Soto belongs to the generation of young Latin American artists that burst upon the Paris scene in the 1950s, channeling concrete geometries into the radical innovations of Kineticism and Op art. After training at the Escuela de Artes Plásticas in Caracas, Soto moved to Paris in 1950 where he was drawn into the orbit of the Salon des Réalités Nouvelles and the Galerie Denise René, the cradle of postwar geometric abstraction. Working alongside an international group of artists that included Yaacov Agam, Jean Tinguely and Julio Le Parc, Soto explored the perceptual problems first proposed in the work of Piet Mondrian and radicalized by the optical experiments of Victor Vasarely, searching for the means of pushing abstraction beyond mere illusionism. "I had to throw myself into the process of abstraction at the highest point of the moment, as I found it in the fifties, to see how I could move it forward," he later explained. "I wanted to put color in motion I was already against that idea of the plane as a projection of visual reality."
The present work numbers among Soto's most characteristic experiments in optical kinesis. A diptych, Tiges bleues et blanches is constructed of two monochromatic wood panels covered with thin, horizontal, parallel lines, in front of which are suspended fine metal rods that vibrate, almost imperceptibly, in space. The oscillations of the slightly curved wires--blue rods before the black panel, white rods before the white panel--create a flickering moiré effect through dynamic oppositions of color and form, time and movement. This virtualization of color energizes the incremental space between the metal wires and the matte monochromes, activating as well a perceptual dialogue between the artwork and the viewer. In this sense, Tiges bleues et blanches manifests the ultimate dematerialization of color: the perpetual movement of blue and white rods against the background panels kindles the optical transformation of color in space and time.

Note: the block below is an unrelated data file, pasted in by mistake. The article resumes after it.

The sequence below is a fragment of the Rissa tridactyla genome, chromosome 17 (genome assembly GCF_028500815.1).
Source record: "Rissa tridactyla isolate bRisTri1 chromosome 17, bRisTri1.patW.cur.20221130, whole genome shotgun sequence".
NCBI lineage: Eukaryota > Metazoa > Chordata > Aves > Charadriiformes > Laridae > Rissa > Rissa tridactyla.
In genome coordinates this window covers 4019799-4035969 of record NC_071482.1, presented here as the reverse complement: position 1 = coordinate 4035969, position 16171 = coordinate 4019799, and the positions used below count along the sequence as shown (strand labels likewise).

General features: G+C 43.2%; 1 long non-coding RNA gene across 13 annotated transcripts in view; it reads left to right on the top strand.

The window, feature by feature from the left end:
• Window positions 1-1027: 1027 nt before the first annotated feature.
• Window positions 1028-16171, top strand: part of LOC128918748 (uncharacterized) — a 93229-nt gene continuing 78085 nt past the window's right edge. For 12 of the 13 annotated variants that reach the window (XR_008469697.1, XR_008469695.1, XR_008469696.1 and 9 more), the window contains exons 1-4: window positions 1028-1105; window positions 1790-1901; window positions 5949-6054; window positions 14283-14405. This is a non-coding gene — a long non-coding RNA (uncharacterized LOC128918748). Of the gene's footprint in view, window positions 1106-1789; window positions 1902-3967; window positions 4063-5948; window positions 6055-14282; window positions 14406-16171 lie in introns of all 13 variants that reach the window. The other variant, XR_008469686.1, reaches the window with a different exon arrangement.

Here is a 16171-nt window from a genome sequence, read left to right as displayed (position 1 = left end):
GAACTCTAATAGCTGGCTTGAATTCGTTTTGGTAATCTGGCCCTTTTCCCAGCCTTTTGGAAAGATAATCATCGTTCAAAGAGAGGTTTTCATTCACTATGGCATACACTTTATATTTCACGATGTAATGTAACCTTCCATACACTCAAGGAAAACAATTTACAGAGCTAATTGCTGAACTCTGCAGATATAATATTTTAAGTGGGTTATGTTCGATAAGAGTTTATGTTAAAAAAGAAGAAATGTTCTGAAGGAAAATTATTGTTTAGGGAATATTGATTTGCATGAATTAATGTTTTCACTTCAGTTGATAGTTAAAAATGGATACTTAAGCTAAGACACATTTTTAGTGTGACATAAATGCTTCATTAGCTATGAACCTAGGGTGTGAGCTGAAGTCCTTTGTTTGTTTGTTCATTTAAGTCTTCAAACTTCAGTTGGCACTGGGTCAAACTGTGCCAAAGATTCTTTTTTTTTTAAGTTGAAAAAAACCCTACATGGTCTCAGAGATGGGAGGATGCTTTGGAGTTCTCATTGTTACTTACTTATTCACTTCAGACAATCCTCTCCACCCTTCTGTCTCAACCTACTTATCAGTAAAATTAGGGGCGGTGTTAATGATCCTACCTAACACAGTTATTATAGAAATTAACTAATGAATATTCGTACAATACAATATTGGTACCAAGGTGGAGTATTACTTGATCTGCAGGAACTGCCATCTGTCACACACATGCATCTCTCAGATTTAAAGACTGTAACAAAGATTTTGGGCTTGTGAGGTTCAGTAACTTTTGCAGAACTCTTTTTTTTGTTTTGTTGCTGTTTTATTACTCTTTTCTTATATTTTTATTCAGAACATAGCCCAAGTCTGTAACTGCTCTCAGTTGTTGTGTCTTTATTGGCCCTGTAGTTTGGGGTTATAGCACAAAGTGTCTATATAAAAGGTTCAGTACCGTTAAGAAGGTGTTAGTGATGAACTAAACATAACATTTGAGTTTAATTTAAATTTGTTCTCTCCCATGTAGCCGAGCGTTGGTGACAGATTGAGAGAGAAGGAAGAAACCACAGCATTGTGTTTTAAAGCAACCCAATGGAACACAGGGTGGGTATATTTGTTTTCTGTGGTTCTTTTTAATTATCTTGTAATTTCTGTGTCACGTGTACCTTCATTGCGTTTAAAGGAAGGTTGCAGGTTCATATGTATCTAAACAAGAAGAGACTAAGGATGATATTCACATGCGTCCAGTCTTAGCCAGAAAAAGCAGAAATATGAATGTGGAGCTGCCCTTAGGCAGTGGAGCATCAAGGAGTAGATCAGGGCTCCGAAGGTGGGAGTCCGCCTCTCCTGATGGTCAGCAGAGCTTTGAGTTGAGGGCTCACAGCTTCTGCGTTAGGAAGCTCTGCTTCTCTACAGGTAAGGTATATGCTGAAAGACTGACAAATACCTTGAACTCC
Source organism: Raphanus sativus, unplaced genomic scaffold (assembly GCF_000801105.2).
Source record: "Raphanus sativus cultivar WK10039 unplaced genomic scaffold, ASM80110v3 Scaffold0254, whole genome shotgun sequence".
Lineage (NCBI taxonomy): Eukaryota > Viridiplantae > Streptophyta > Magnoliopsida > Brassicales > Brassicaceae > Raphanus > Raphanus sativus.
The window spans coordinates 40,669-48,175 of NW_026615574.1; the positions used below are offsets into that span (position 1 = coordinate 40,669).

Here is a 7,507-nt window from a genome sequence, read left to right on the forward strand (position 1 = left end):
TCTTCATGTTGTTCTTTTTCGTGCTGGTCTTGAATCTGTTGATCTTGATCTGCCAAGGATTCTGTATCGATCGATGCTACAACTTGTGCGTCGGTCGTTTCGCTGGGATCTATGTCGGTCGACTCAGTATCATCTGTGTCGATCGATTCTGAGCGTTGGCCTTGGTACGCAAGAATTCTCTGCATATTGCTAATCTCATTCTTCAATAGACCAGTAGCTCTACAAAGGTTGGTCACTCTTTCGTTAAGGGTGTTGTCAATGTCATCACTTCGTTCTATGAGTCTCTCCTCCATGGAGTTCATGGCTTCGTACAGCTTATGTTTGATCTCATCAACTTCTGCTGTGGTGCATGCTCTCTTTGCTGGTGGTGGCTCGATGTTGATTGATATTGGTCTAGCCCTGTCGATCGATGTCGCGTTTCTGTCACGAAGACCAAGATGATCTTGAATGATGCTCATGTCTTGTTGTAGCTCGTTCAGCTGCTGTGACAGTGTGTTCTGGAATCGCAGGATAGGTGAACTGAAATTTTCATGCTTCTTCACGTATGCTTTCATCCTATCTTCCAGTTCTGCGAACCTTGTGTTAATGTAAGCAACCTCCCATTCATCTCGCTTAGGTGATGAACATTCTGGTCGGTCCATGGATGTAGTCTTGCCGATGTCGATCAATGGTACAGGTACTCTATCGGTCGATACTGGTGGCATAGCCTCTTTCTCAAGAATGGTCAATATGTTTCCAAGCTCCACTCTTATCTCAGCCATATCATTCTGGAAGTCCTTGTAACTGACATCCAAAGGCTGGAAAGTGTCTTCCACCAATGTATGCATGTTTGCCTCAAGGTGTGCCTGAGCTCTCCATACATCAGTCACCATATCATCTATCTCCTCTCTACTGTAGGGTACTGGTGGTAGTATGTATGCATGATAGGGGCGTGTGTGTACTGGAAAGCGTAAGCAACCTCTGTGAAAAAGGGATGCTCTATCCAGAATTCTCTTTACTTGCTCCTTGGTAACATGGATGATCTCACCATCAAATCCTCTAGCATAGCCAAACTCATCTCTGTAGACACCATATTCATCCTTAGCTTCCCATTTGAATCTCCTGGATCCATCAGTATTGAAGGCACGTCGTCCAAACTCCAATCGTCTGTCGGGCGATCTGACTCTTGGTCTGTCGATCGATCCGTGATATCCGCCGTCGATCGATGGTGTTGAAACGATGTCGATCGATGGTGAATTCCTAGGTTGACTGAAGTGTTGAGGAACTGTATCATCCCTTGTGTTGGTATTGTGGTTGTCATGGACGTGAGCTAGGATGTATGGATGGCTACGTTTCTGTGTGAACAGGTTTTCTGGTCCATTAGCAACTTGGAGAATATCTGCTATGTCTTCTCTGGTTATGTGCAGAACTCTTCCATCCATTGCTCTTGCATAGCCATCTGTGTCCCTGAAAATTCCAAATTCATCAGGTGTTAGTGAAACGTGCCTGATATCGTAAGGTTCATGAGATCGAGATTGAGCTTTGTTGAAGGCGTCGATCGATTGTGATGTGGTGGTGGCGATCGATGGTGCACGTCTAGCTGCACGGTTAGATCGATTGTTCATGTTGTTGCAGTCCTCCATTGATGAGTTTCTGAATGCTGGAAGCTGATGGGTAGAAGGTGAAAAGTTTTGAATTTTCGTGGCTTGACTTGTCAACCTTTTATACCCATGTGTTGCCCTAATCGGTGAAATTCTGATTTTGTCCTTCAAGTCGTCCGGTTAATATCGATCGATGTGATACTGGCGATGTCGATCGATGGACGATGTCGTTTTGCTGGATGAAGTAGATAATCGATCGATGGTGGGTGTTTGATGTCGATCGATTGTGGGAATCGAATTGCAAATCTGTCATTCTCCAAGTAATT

"Soto's achievement has been to give a luminous imaginative force to the idea of continuum," critic Guy Brett remarked of Soto's works from this period. "Forms are not localizable, it's not possible to say: there are the forms and this is the space that contains them. Forms and space are continually creating each other, changing into each other." That sensation of constant flux aptly describes the amorphous space betwixt and between Soto's images, the continuum that transforms the elements of painting--color, space, line--into pure perceptual experience. As Brett concludes, "It has always been part of the poetry of Soto's work to be half in the world and half out of it. The rods oscillate between the abstract world of relations and the world of things. Unpredictable currents from the world of things activate and bring to life the painting's space."
Abby McEwen, Assistant Professor, University of Maryland, College Park
1) Jesús Rafael Soto, quoted in Ariel Jiménez, Conversations with Jesús Soto (Caracas: Fundación Cisneros, 2005), 168, 170.
2) Guy Brett, Soto, October-November 1969 (New York: Marlborough-Gerson Gallery, 1969), 15-16.